A booming jobs market and dearth of new office development has pushed Manhattan office rents to new highs.
The borough’s asking rent average reached a $77.82 psf, up 4.9 percent on this time last year, according to Colliers’ half yearly office leasing report.
Leasing during the first half of 2019 was 20.26 million square feet, a 13 percent increase year-over-year.
“Similar to 2018, a healthy job market and steady economic growth has led to strong leasing activity in the first half of the year. Overall availability remains near market equilibrium while pockets of Manhattan were at their lowest post-recession availability on record,” said David Amsterdam, Colliers’ president, Investments and Eastern Region.
In its report, JLL found that while finance tenants have remained the top leasers in terms of square footage (17 percent share), the creative industries, in particular co-working, advertising, media and entertainment and tech, accounted for 39 percent of leases so far this year.
That figure is expected to expand as steady demand for class A space has led to a vacancy rate of 7.2 percent, matching a post-recessionary low.
Craig Leibowitz, director of research in New York at JLL, noted, “We have a record level of total office using jobs.”
The report by JLL noted that, despite new developments in Midtown West and Lower Manhattan, the market has remained undeserved overall due to the “advanced age” of much of the office inventory, compared to new competitors in the borough as well as in other global cities.
JLL believes new and fully renovated buildings are the most likely to do very well as are properties in mixed-use neighborhoods like Midtown West and Midtown South.
“Limited supply relief” is anticipated in the next two years in these two districts and beyond. Downtown could also experience an uptick in interest, JLL reported, “as tenants recognize its ease of accessibility and cost competitiveness” compared with the two aforementioned communities.
Throughout the borough, nearly 30 leases greater than 100,000 s/f were signed by mid-year, with more than half of those being signed in the second quarter. They include relocation commitments from AIG (320,745 s/f), Justworks (264,938 s/f) and BMO Capital Markets (215,056 s/f). The largest transactions were by McCann WorldGroup (450,000 s/f), EmblemHealth (440,000 s/f) and AIG.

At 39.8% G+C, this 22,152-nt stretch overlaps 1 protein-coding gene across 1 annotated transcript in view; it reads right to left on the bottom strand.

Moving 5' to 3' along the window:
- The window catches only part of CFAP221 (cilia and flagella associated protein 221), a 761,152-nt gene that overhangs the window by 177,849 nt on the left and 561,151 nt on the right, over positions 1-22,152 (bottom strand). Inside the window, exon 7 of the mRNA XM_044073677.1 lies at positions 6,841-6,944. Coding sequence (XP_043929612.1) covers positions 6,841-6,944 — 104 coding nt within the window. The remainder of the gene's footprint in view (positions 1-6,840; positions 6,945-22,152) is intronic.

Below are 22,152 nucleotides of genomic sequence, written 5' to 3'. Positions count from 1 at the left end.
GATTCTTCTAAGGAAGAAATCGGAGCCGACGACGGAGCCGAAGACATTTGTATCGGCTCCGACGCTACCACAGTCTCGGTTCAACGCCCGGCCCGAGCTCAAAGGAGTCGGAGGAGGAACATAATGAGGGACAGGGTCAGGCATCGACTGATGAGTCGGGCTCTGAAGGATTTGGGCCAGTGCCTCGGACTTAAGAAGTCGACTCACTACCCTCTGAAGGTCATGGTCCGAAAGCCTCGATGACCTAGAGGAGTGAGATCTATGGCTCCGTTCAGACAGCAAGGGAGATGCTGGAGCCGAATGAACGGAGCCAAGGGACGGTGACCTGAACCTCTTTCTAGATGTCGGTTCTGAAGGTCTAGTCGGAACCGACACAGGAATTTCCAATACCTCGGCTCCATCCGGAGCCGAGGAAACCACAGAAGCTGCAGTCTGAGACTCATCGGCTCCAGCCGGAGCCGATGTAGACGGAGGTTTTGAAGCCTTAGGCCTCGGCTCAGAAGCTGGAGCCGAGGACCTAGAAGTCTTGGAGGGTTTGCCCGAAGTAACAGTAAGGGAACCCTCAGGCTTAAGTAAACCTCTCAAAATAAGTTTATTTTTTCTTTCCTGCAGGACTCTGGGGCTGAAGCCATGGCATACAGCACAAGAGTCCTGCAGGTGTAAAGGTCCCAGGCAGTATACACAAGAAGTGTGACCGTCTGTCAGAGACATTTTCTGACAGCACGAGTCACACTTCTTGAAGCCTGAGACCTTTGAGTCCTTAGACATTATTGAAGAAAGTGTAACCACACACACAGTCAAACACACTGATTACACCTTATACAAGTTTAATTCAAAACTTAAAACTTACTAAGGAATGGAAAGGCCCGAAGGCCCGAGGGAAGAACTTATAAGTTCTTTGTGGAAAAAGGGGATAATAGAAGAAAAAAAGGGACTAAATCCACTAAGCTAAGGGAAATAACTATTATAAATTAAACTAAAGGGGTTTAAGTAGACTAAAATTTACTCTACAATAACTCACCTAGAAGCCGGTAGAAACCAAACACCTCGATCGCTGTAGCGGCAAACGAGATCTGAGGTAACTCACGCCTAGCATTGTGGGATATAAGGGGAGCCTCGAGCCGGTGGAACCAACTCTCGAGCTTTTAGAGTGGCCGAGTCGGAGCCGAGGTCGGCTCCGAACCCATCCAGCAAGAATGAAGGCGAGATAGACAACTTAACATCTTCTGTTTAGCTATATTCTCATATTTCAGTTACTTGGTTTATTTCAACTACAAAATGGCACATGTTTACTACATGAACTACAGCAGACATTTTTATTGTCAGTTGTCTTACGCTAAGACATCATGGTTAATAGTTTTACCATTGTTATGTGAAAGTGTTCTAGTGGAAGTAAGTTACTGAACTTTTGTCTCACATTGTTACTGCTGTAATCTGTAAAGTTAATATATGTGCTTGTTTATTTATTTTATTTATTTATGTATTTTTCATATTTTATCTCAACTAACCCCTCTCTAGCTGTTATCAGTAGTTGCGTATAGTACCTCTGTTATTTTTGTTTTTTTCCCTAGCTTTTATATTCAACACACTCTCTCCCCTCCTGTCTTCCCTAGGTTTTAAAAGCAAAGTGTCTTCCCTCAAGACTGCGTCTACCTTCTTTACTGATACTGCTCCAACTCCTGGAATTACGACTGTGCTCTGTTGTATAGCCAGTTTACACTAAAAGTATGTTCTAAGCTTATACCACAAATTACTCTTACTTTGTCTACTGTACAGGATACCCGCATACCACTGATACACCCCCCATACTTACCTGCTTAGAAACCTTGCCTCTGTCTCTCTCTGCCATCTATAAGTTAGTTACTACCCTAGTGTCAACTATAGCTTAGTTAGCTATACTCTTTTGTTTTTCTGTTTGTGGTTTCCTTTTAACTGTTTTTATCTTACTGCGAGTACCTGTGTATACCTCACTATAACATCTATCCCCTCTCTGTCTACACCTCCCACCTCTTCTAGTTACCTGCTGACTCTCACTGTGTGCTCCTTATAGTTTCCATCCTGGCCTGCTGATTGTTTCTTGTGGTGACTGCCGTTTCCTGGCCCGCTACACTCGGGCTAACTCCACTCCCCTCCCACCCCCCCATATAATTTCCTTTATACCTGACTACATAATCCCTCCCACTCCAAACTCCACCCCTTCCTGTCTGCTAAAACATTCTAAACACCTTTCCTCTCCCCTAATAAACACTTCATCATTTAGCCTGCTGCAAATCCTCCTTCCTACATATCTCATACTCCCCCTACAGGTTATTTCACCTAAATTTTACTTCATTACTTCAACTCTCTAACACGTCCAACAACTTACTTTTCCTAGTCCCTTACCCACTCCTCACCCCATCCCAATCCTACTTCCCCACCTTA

Asking rents rose in 11 of Manhattan’s 18 submarkets since the second half of 2018 and, according to the Savills 2Q report, concessions such as tenant improvement allowances for longterm Class A tenants have increased 7.5 percent year over year, averaging $105.21 psf with free rent hovering around 12 months.
Savills reported a 6.5 percent hike in Class A asking rents and noted that the difference between Class A asking and actual rents stands at six percent ($90.86 psf asking versus $85.36 psf starting rents).
Jeffrey Peck, vice chairman of Savills, believes this could be a sign of a softening market and predicts incentives for tenants are likely to grow, if asking rents don’t start coming down.
“It’s an immaterial barometer,” Peck said. “What the market needs to look at is what is the taking rent.”
Peck said he believes the commercial market needs to learn from the changing retail landscape and be willing to ask for less.
As to how much an owner should be willing to adjust a price, “We don’t know,” said Peck. “The market will dictate.”
JLL’s Leibowitz, meanwhile, called concessions to tenants a new normal in terms of negotiations.
“It could to some degree be potential capital market play, since they don’t directly impact a building’s potential recapitalization in terms of equity or debt,” he said.
While concessions do appear to be at a high, Leibowitz noted that landlords, in order to remain competitive with new developments, need to invest in their properties one way or another.
“This is an older market and they have to compete on pricing,” said Leibowitz. “There are still winners and losers based on the quality of the building, how close you are to public transportation and amenities.”